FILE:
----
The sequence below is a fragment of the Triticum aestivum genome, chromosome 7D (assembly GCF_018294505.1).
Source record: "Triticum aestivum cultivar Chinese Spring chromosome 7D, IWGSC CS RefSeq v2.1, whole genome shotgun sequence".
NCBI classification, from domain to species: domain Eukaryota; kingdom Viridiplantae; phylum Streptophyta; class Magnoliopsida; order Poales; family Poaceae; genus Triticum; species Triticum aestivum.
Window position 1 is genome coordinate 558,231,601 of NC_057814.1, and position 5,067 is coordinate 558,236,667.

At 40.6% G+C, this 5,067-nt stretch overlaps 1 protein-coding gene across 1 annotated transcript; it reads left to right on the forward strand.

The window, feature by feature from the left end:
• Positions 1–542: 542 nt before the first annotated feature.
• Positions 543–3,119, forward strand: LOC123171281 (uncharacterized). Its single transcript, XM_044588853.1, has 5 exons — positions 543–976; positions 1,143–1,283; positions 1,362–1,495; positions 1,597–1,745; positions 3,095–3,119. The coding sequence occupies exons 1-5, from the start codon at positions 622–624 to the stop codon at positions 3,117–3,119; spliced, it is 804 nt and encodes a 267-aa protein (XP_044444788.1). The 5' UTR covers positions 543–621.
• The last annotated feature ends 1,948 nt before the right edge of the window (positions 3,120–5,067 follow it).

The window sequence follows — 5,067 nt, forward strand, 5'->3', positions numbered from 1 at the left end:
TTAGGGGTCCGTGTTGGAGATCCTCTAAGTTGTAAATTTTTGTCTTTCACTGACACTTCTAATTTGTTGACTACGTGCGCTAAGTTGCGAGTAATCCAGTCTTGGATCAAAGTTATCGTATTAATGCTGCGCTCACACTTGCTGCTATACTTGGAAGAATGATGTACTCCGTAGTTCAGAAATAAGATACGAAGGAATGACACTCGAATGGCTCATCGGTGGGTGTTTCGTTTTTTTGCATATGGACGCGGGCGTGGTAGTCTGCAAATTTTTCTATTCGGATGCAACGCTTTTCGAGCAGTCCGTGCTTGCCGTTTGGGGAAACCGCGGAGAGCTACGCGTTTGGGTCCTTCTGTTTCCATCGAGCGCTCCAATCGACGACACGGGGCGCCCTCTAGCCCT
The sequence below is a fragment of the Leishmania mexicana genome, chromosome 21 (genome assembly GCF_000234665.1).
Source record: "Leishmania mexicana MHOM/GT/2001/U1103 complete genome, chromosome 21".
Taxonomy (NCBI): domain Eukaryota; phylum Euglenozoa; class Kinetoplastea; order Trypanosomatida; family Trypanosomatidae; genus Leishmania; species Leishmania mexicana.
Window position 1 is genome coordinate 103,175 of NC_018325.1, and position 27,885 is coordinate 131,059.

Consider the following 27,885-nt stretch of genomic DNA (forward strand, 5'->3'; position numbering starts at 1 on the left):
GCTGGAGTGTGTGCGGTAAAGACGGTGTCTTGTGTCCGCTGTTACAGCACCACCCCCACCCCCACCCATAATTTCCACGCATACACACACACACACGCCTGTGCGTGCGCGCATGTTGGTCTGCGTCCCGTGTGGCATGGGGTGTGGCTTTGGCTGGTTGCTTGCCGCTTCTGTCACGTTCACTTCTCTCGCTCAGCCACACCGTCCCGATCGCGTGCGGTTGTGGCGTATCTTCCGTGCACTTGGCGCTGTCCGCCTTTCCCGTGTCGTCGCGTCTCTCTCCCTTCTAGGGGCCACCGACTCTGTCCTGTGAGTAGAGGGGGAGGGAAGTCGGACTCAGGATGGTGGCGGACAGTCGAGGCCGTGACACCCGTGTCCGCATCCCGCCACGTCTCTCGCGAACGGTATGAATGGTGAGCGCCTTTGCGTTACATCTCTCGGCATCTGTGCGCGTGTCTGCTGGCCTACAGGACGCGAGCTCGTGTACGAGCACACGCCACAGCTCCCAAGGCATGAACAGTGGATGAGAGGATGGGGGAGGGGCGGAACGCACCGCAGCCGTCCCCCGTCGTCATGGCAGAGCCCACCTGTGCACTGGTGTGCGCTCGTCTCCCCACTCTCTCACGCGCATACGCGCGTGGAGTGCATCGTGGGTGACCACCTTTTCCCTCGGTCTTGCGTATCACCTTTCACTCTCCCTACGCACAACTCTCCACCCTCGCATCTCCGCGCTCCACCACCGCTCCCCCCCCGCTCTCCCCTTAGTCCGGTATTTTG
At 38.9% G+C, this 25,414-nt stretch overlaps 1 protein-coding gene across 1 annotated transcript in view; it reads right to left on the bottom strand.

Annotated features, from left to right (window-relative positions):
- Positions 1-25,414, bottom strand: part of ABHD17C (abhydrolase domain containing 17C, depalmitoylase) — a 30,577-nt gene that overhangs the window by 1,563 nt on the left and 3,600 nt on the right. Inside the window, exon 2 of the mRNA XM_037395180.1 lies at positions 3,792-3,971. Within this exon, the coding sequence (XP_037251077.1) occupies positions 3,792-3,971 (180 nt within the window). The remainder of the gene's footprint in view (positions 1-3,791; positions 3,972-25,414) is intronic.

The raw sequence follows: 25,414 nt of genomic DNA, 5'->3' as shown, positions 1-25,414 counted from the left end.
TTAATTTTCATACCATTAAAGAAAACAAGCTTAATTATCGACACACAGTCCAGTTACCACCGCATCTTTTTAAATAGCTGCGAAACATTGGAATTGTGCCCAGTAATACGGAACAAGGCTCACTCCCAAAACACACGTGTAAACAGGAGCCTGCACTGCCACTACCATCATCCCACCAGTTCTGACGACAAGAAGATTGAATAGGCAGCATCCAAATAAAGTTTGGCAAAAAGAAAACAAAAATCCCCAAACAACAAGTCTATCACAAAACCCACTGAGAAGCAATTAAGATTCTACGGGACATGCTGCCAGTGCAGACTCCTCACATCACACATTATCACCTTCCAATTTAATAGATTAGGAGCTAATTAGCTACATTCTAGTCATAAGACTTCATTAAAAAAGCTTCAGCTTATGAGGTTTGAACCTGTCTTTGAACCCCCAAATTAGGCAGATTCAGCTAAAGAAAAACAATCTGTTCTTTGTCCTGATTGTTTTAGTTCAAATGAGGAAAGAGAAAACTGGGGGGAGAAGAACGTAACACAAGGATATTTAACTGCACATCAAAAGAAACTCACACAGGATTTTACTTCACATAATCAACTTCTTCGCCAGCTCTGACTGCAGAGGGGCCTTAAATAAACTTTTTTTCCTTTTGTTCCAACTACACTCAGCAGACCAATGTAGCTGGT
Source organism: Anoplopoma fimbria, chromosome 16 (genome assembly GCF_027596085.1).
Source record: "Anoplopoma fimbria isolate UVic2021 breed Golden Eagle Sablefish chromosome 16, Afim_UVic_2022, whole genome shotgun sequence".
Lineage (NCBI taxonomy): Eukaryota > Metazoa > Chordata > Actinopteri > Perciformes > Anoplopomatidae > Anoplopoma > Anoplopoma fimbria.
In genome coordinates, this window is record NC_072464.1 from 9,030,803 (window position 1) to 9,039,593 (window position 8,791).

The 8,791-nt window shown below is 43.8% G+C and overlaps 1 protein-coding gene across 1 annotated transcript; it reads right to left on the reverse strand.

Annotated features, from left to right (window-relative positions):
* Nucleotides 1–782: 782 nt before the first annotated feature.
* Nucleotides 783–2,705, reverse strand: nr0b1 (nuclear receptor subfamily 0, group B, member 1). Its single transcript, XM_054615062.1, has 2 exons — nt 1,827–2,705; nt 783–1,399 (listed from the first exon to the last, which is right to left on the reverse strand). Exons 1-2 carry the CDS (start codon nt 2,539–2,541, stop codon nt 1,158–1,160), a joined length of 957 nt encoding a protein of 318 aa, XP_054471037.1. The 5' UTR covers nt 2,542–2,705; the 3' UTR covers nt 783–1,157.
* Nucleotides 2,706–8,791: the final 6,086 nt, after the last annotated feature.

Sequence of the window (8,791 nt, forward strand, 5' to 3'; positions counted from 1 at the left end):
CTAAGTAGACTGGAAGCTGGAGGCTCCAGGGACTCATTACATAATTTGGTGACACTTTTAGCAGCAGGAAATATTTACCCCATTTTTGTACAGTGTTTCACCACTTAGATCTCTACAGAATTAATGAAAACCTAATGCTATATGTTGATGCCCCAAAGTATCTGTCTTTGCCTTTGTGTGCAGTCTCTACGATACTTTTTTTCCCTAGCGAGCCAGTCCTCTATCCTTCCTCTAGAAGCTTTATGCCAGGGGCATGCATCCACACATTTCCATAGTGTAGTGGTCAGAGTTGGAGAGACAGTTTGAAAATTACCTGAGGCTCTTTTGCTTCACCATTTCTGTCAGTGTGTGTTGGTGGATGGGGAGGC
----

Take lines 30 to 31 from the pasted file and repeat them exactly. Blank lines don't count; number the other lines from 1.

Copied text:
* Nucleotides 783–2,705, reverse strand: nr0b1 (nuclear receptor subfamily 0, group B, member 1). Its single transcript, XM_054615062.1, has 2 exons — nt 1,827–2,705; nt 783–1,399 (listed from the first exon to the last, which is right to left on the reverse strand). Exons 1-2 carry the CDS (start codon nt 2,539–2,541, stop codon nt 1,158–1,160), a joined length of 957 nt encoding a protein of 318 aa, XP_054471037.1. The 5' UTR covers nt 2,542–2,705; the 3' UTR covers nt 783–1,157.
* Nucleotides 2,706–8,791: the final 6,086 nt, after the last annotated feature.